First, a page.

“The problem in using electric cars in India is at two levels. One is on the consumer side —the range is limited, charging takes time and charging infrastructure is not available,” he said.

Then there are problems of manufacturing and disposal. “Materials required to make lithium-ion batteries are not available easily, and there are no reservoirs of lithium and cobalt. So after these batteries are used, there is no way to recycle them,” Singhal said.

Also read: IIT Indore makes it to top 400 global institutes’ list, IIT Bombay slips in ranking

In a city like Bengaluru, a fully-charged electric car won’t get you from the city centre to the airport (about a 40-km ride) — and it takes at least eight hours to fully charge it.

Then there’s the question of cost. If a particular petrol car costs Rs 3 lakh, the electric equivalent would cost about Rs 7 lakh — all because of the battery.

“In an interview, Maruti Suzuki chairman R.C. Bhargava pointed out the challenges involved in the adoption of electric cars in India. He said that with electric adoption, one problem is affordability and another problem is where will you charge the car and how can you construct a charging infrastructure? These are the challenges that we are trying to overcome,” Singhal said.

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  1. According to Alcoa, the world’s largest producer of aluminium, the best smelters use about 13 kilowatt hours (46.8 megajoules) of electrical energy to produce one kilogram of aluminium; the worldwide average is closer to 15 kWh/kg (54 MJ/kg). Worldwide production of aluminium in 2010 was 41.4 million tonnes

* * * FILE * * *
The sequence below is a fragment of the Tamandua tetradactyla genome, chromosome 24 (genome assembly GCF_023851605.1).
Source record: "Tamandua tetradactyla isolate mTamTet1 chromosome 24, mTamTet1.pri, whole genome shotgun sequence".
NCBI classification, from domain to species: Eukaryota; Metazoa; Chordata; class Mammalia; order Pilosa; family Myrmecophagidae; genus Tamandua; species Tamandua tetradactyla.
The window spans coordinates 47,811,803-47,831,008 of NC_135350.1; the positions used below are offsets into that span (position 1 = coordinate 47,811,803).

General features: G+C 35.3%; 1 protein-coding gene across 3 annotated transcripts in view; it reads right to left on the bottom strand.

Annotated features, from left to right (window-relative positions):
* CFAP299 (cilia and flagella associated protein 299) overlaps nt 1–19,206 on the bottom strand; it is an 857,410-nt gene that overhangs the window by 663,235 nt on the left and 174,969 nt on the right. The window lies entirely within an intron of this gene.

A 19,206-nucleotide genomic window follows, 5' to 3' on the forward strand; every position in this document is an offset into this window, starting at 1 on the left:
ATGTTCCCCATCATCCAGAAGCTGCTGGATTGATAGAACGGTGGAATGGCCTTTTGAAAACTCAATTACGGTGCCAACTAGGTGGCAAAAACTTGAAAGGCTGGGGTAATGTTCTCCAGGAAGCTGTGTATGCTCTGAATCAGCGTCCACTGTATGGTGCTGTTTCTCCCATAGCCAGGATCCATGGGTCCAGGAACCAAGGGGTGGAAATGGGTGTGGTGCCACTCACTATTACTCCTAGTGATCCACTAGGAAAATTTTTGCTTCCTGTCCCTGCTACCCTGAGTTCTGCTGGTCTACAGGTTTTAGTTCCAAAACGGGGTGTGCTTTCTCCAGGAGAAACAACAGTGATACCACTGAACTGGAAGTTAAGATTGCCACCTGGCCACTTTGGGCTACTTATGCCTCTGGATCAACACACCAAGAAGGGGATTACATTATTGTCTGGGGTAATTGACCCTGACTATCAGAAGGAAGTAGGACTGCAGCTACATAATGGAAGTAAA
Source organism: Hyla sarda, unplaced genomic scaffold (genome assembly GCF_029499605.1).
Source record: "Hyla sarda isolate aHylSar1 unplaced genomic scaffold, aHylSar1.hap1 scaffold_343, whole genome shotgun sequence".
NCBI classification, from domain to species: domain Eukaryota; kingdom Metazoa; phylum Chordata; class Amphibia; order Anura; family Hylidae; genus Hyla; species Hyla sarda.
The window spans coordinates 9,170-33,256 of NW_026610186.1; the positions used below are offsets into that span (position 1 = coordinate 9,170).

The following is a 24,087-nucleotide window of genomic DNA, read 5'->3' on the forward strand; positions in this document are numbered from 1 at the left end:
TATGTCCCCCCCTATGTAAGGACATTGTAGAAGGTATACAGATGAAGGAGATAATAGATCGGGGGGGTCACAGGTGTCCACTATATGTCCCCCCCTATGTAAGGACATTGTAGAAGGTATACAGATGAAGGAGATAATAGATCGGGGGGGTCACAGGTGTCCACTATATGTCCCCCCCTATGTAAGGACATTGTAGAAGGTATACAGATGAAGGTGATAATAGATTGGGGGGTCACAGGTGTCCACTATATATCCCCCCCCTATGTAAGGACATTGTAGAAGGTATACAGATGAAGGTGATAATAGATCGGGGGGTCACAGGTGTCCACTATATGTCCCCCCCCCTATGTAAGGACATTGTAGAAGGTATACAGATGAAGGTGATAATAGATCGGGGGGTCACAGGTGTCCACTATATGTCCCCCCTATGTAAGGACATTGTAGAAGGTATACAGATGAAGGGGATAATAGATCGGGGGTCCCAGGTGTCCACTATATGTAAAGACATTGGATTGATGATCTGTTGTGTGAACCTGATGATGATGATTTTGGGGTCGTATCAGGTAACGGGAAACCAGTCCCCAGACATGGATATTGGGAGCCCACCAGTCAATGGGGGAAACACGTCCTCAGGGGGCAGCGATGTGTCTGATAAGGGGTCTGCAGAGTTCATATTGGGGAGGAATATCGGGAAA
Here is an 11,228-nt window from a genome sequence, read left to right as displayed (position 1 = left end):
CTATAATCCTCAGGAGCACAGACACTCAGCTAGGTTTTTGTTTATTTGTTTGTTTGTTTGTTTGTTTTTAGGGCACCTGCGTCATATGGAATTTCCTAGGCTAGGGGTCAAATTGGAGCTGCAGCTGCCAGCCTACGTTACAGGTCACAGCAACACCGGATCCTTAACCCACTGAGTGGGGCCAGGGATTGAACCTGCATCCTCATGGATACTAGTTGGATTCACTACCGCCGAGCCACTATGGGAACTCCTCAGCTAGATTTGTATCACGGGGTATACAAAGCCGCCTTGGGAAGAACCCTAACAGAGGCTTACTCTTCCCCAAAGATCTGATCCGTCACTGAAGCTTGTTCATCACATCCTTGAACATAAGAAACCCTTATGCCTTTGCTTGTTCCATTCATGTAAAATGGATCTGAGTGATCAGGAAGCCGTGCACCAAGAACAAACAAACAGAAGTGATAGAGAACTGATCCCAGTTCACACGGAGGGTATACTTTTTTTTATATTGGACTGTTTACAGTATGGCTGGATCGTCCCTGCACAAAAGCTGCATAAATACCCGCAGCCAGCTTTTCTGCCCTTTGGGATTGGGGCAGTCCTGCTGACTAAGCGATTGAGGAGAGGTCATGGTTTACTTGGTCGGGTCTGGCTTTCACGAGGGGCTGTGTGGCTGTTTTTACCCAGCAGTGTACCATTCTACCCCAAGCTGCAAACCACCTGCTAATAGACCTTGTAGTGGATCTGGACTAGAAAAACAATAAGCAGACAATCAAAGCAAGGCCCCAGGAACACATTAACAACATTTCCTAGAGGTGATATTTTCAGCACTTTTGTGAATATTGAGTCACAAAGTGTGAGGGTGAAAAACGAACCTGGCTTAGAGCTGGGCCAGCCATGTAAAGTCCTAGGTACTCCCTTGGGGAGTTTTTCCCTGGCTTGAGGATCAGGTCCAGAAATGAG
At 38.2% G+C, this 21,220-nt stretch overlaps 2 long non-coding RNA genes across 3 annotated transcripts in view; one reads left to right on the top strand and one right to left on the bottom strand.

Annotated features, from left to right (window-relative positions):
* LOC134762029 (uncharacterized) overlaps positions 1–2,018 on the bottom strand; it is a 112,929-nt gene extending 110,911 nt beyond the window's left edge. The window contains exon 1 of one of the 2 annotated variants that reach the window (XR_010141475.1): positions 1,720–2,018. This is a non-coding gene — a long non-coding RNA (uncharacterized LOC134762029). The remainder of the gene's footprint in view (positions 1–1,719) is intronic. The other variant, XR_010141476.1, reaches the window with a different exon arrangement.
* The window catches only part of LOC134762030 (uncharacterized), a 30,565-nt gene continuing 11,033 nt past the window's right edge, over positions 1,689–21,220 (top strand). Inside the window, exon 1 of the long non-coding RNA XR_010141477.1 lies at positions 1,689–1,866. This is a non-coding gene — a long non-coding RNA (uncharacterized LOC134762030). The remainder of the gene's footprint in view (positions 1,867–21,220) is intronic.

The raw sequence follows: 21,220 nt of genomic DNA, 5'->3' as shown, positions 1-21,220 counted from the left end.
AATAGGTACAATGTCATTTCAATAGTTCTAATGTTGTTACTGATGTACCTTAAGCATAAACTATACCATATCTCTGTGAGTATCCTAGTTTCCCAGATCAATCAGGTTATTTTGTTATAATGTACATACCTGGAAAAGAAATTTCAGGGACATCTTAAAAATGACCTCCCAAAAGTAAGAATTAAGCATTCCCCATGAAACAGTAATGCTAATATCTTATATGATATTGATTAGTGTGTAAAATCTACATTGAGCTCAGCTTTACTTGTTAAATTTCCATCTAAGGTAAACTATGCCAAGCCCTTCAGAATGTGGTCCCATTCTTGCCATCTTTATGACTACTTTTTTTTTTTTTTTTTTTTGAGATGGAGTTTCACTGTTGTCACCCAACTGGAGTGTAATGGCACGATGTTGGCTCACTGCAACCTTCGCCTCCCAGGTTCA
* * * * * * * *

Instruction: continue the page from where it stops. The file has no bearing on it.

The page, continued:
So aluminum is converted back to oxide (bauxite aluminium ore) that means again converting that to aluminum takes more electrical energy…

    So what is the energy advantages… Is it range..

    But transferring electricity directly from road is best option, SoC(smartphone processor) producer Qualcomm is working on induction roads…

  2. In a land of superstitions, journalists and editors of even the so called respectable media houses cannot get things right. Nothing runs on water. Water is a very low energy molecule that one gets by burning high energy hydrocarbons or hydrogen. It is like ash or CO2 – spent byproduct of an exothermic reaction. What is commendable about this technology – fuel cells – is that although it uses electricity, it uses it very efficiently (with little wastage), inexpensively, and portably. It uses electricity for electrolysis of water to break it into hydrogen and oxygen. When the car needs energy to run, it recombines hydrogen and oxygen to form water again in the fuel cell, and releases energy as electricity instead of heat. This process loses less energy to heating of an engine. But the electricity to charge the car (which means breaking water into hydrogen and oxygen) can come from a coal thermal power plant, which is also polluting, but less polluting than burning petrol in a regular car engine.

    Get your facts straight and educate the public instead of confusing them with mumbo jumbo that this car only needs water. No, this car also needs electricity.

    • Aren’t IITs famous for jugaad culture in name of R&D? In so many years, none of them have been able to produce any noble prize winner nor any life changing technology. But yes, if you want to learn how to deliver babies using Vacuum suction (as in movie 3 Idiots), or IITs are numero Uno.
      They are nothing more than NRI robots producing factories..